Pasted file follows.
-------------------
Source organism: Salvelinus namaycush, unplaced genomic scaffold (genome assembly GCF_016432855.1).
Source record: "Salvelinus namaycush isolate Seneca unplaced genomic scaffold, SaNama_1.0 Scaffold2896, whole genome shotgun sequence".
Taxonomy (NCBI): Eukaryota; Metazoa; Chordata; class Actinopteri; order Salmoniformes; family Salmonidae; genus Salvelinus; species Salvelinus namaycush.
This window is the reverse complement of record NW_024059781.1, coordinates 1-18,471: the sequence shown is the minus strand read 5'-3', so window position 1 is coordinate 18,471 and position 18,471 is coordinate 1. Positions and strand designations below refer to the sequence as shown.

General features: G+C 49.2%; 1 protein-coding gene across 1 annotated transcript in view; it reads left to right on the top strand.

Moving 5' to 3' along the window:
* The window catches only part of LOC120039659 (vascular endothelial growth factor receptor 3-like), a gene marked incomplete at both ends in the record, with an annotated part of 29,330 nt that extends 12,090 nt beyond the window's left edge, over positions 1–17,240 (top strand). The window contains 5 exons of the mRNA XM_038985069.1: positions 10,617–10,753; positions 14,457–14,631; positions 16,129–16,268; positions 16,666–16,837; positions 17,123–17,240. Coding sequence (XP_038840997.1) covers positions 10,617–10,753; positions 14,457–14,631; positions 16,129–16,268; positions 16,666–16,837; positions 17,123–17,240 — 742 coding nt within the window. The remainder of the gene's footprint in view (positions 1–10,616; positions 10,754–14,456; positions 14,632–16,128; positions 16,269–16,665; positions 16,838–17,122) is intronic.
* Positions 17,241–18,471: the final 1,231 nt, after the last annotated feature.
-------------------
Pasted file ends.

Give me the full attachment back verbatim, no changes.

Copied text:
Source organism: Salvelinus namaycush, unplaced genomic scaffold (genome assembly GCF_016432855.1).
Source record: "Salvelinus namaycush isolate Seneca unplaced genomic scaffold, SaNama_1.0 Scaffold2896, whole genome shotgun sequence".
Taxonomy (NCBI): Eukaryota; Metazoa; Chordata; class Actinopteri; order Salmoniformes; family Salmonidae; genus Salvelinus; species Salvelinus namaycush.
This window is the reverse complement of record NW_024059781.1, coordinates 1-18,471: the sequence shown is the minus strand read 5'-3', so window position 1 is coordinate 18,471 and position 18,471 is coordinate 1. Positions and strand designations below refer to the sequence as shown.

General features: G+C 49.2%; 1 protein-coding gene across 1 annotated transcript in view; it reads left to right on the top strand.

Moving 5' to 3' along the window:
* The window catches only part of LOC120039659 (vascular endothelial growth factor receptor 3-like), a gene marked incomplete at both ends in the record, with an annotated part of 29,330 nt that extends 12,090 nt beyond the window's left edge, over positions 1–17,240 (top strand). The window contains 5 exons of the mRNA XM_038985069.1: positions 10,617–10,753; positions 14,457–14,631; positions 16,129–16,268; positions 16,666–16,837; positions 17,123–17,240. Coding sequence (XP_038840997.1) covers positions 10,617–10,753; positions 14,457–14,631; positions 16,129–16,268; positions 16,666–16,837; positions 17,123–17,240 — 742 coding nt within the window. The remainder of the gene's footprint in view (positions 1–10,616; positions 10,754–14,456; positions 14,632–16,128; positions 16,269–16,665; positions 16,838–17,122) is intronic.
* Positions 17,241–18,471: the final 1,231 nt, after the last annotated feature.